I can speak directly and precisely about this question. My title is 'data analyst' and I have a Master's degree in statistics. I would consider myself a real statistician in the flesh. I guess you could say there is disagreement between what a data analyst, data scientist, or statistician do on a day-to-day basis. And this varies by industry. I sure as hell do my best to incorporate my love of modeling in my job.
To me personally a data analyst is someone doing analysis that lacks the understanding of the math behind what he does. That is precisely what I am. I have lots of related degrees, but none focused on the math. I am not smart enough to do the math in honesty.
I am not sure what a real "statistician" is. If you mean someone with a doctorate in statistics you probably will never work with one unless you are at a university. Or work for a very small number of government agencies like the FED or Census Bureau.
I would say an analyst doesn't necessarily have to be or have explicit statistical education. Could have an amalgam of other things if not noted. Statistician would likely need to have that training. Historically, I would imagine statisticians may have a higher average salary given the training. But with analyst being a more vague label, you likely have a wider distribution of salaries.
Me too, except i am ''biostatistician". the nice thing about stats is that it is still sort of an engineering job, which means you can make a living without 5 phd degrees. Alot of research jobs now you cant sweep the floor without a phd due to degree inflation.
you make it sound like spotting a Siberian white tiger in the wild or something. I actually think they are more like do-do birds, in that they reproduce in great numbers but are scarce due to poor survival fitness in most places.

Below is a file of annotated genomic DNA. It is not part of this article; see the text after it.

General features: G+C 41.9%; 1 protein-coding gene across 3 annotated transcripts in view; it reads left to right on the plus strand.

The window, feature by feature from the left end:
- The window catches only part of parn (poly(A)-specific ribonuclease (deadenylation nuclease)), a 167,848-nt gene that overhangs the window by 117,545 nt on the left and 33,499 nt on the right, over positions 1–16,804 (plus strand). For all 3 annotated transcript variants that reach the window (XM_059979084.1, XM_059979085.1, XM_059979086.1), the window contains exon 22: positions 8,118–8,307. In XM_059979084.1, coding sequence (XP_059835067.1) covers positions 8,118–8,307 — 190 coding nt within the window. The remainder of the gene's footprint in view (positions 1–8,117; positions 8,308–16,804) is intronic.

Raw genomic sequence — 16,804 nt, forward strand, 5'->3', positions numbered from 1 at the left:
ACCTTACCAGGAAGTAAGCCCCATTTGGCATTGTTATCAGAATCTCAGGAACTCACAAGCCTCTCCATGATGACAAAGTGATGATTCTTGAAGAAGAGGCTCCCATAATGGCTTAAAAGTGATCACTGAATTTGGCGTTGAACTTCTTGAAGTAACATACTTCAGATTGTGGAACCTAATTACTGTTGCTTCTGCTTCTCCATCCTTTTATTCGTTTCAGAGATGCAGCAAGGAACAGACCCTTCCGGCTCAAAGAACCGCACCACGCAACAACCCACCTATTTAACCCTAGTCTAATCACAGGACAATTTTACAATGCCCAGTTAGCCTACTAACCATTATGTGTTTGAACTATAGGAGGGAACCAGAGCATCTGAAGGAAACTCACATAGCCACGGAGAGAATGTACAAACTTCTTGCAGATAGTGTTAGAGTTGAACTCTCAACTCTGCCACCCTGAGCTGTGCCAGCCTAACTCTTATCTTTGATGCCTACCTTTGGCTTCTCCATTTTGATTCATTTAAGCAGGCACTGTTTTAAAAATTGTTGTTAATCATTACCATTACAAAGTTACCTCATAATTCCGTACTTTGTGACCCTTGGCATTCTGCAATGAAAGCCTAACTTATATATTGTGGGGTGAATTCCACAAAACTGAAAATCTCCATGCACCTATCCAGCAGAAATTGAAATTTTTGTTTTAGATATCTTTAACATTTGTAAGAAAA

. But with analyst being a more vague label, you likely have a wider distribution of salaries.
I would say that I have a little prejudice. In that given the spectrum and total number of people with an analyst title - there are definitely some that are not doing any analyses or substantial analyses. And there is nothing wrong with that, but there are people with the title doing substantial analytic work, just not the majority. I would imagine that the statistician title is becoming less common outside of academia and government. This is partially due to the data scientist, which many lack that stats fundamentals. But there are so many of them, there are some really smart people in the area as well given the shear numbers.
In my company, there are a lot of data analyst titles that have nothing to do with statistics. They do analyze data, but more in the way an accountant would analyze debits and credits, profit and loss.
Again in my unit the data analyst are all SQL people who do no statistics.
I think meeting someone who has a PHD in statistics is pretty much, except at a University and a handful of government agencies, the same probability as meeting a Siberian Tiger. And that counts doctorates in Psychology and Medicine not (what I think of a doctorate in statistics) in math or statistics departments.
It is not an easy job, because analysts must have a lot of information, logical and critical thinking, and the ability to calculate. I think that to understand and analyze any statistics, solve problems based on reliable data, and in such cases, I would use different assistants to simplify their work, from calculators, to the converter with cm to meters, for a more convenient way to solve problems.